Atmospheric dynamics; Precipitation recycling; Climate system; Water vapor transport; Weather systems; Atmospheric water cycle
Buizert Christo, Sigl Michael, Severi Mirko, Markle Bradley R., Wettstein Justin J., McConnell Joseph R., Pedro Joel B., Sodemann Harald, Goto-Azuma Kumiko, Kawamura Kenji, Fujita Shuji, Motoyama Hideaki, Hirabayashi Motohiro, Uemura Ryu, Stenni Barbara, Parrenin Frédéric, He Feng, Fudge T. J., Steig Eric J. (2018), Abrupt ice-age shifts in southern westerly winds and Antarctic climate forced from the north, in Nature
, 563(7733), 681-685.
Läderach Alexander, Sodemann Harald (2016), A revised picture of the atmospheric moisture residence time, in Geophysical Research Letters
, 43(2), 924-933.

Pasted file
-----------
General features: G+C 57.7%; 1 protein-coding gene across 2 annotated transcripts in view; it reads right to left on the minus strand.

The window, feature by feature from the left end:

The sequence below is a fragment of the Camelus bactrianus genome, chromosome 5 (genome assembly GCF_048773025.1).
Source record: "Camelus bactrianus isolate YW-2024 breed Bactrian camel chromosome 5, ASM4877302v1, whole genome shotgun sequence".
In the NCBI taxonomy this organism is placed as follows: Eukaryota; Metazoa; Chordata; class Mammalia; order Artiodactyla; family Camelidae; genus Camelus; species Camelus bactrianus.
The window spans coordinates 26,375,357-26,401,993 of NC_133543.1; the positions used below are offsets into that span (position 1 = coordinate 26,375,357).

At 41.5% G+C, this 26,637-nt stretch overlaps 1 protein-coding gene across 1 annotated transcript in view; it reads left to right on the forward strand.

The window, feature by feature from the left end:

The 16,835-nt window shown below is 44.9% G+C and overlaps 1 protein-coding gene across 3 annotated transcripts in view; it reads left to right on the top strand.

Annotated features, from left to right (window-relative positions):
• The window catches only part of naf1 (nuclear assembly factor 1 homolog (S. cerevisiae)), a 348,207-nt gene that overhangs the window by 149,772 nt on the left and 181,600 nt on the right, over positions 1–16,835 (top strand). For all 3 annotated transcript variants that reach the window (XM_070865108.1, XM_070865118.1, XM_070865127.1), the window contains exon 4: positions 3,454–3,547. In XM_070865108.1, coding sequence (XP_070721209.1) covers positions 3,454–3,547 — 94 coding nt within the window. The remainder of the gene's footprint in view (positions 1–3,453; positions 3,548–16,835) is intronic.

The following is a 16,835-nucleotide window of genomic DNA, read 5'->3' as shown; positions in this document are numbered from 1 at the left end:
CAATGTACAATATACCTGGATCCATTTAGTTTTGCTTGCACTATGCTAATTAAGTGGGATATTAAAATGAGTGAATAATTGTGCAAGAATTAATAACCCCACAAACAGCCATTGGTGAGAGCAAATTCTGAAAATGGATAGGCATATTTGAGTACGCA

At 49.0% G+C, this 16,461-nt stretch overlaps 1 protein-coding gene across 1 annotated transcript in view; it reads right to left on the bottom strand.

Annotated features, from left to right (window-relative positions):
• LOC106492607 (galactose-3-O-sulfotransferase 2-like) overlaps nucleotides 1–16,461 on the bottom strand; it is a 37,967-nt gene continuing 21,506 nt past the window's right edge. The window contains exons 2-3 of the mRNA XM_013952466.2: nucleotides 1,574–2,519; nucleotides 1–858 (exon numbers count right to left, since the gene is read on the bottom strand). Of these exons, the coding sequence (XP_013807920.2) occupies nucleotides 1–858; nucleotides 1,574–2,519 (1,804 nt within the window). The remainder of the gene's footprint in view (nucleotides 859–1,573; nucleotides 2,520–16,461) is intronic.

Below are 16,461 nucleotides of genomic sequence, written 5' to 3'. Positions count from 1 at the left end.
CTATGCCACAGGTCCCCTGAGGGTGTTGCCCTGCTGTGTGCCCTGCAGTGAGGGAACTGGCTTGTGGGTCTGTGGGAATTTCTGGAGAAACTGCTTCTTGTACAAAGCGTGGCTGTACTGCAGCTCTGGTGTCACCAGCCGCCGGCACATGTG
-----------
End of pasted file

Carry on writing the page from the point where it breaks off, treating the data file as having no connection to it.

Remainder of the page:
The atmospheric branch of the global water cycle is an important link between the major reservoirs, such as ocean, land, and ice sheets. Water vapour evaporates from the world oceans and land surfaces, is transported through the atmosphere governed by atmospheric dynamics, until it condenses and returns as precipitation to the surface. Variability is a key characteristic of the atmospheric water cycle. Extremes in precipitation variability, such as flooding and drought periods can have severe consequences for human societies. It is the aim of this project to contribute to a better understanding of the processes governing precipitation variability on a global scale through a novel analysis of the linkages between evaporation sources, atmospheric transport, and precipitation processes. One way to characterise the connection between precipitation and the water vapour sources are variables of temporal and spatial scale, such as atmospheric residence time and water vapour transport distance. Previous research has indicated that most of the water vapour converted to precipitation by weather systems had already been present in the atmosphere beforehand. It has however not been studied in detail which processes had lead to the evaporation of that moisture in the first place, over which radius water vapour is typically advected into different weather systems, and which life time of the atmospheric water vapour this implies. While on a global mean an atmospheric life time of water vapour of about 10 days can be derived, several recent studies specifically highlight that substantial variability can exist, ranging between less than two days for mid-latitude heavy precipitation events to about two weeks in polar regions. In order to advance the basic understanding of the atmospheric water cycle, this project proposes to provide a first climatology of the characteristic spatial and temporal scales of linkages in the tropospheric water cycle using the ECMWF ERA-Interim reanalysis data set. To this end, two complementary methods developed by the applicant will be used in the proposed PhD project. The first method is a Lagrangian diagnostic to identify the moisture sources and transport pathways of atmospheric water vapour. This is currently the most advanced method of its kind, and will yield global information on the spatial and temporal scales linking the atmospheric water cycle. Explicitly displaying this information globally will allow to delineate regions by characteristic processes, identify transition regions, and their seasonal and inter-annual variability. Second, a regional numerical weather prediction model equipped with a secondary water cycle for the advection of water vapour tracers will be used to better understand the detailed dynamical and physical processes responsible for setting the identified temporal and spatial scales of water vapour transport in regions identified by the first method. By adapting the Lagrangian diagnostic to output from climate model simulations, it will be possible to assess the representation of the derived water cycle characteristics in climate models, and to build hypotheses on how the simulated water cycle responds to climatic changes. The results from the proposed project will help to guide future research on extremes in the present-day atmospheric water cycle, be relevant for interpreting records of past climate variability, and contribute to a better understanding of our abilities to project changes of the hydrological cycle in a future climate.